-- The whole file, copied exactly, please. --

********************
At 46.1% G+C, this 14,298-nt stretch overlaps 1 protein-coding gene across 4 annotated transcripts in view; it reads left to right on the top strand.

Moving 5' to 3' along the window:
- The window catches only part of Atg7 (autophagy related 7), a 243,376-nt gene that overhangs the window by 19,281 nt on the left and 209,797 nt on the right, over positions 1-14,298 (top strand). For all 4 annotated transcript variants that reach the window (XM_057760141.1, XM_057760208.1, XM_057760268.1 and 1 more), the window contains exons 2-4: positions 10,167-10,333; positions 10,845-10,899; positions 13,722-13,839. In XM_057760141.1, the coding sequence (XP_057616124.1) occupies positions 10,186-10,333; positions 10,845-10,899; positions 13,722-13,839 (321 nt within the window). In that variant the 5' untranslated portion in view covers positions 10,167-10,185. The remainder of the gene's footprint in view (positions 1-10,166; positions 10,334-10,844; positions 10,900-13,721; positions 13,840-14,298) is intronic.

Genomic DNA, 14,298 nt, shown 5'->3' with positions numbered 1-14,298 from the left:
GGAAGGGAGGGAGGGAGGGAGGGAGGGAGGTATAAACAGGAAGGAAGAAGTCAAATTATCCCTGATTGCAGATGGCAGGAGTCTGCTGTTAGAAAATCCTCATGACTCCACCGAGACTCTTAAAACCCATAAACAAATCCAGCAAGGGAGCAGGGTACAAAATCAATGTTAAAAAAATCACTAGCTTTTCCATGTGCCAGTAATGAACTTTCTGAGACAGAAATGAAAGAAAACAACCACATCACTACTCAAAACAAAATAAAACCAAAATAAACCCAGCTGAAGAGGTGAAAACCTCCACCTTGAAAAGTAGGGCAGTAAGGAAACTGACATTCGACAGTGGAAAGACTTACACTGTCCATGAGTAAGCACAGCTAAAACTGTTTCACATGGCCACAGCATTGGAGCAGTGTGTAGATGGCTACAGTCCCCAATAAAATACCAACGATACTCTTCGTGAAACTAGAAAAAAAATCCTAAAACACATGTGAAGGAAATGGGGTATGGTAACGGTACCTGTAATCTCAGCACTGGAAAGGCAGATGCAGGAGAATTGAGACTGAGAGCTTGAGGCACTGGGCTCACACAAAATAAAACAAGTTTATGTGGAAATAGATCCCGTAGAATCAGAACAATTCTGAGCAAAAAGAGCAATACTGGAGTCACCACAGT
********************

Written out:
At 46.1% G+C, this 14,298-nt stretch overlaps 1 protein-coding gene across 4 annotated transcripts in view; it reads left to right on the top strand.

Moving 5' to 3' along the window:
- The window catches only part of Atg7 (autophagy related 7), a 243,376-nt gene that overhangs the window by 19,281 nt on the left and 209,797 nt on the right, over positions 1-14,298 (top strand). For all 4 annotated transcript variants that reach the window (XM_057760141.1, XM_057760208.1, XM_057760268.1 and 1 more), the window contains exons 2-4: positions 10,167-10,333; positions 10,845-10,899; positions 13,722-13,839. In XM_057760141.1, the coding sequence (XP_057616124.1) occupies positions 10,186-10,333; positions 10,845-10,899; positions 13,722-13,839 (321 nt within the window). In that variant the 5' untranslated portion in view covers positions 10,167-10,185. The remainder of the gene's footprint in view (positions 1-10,166; positions 10,334-10,844; positions 10,900-13,721; positions 13,840-14,298) is intronic.

Genomic DNA, 14,298 nt, shown 5'->3' with positions numbered 1-14,298 from the left:
GGAAGGGAGGGAGGGAGGGAGGGAGGGAGGTATAAACAGGAAGGAAGAAGTCAAATTATCCCTGATTGCAGATGGCAGGAGTCTGCTGTTAGAAAATCCTCATGACTCCACCGAGACTCTTAAAACCCATAAACAAATCCAGCAAGGGAGCAGGGTACAAAATCAATGTTAAAAAAATCACTAGCTTTTCCATGTGCCAGTAATGAACTTTCTGAGACAGAAATGAAAGAAAACAACCACATCACTACTCAAAACAAAATAAAACCAAAATAAACCCAGCTGAAGAGGTGAAAACCTCCACCTTGAAAAGTAGGGCAGTAAGGAAACTGACATTCGACAGTGGAAAGACTTACACTGTCCATGAGTAAGCACAGCTAAAACTGTTTCACATGGCCACAGCATTGGAGCAGTGTGTAGATGGCTACAGTCCCCAATAAAATACCAACGATACTCTTCGTGAAACTAGAAAAAAAATCCTAAAACACATGTGAAGGAAATGGGGTATGGTAACGGTACCTGTAATCTCAGCACTGGAAAGGCAGATGCAGGAGAATTGAGACTGAGAGCTTGAGGCACTGGGCTCACACAAAATAAAACAAGTTTATGTGGAAATAGATCCCGTAGAATCAGAACAATTCTGAGCAAAAAGAGCAATACTGGAGTCACCACAGT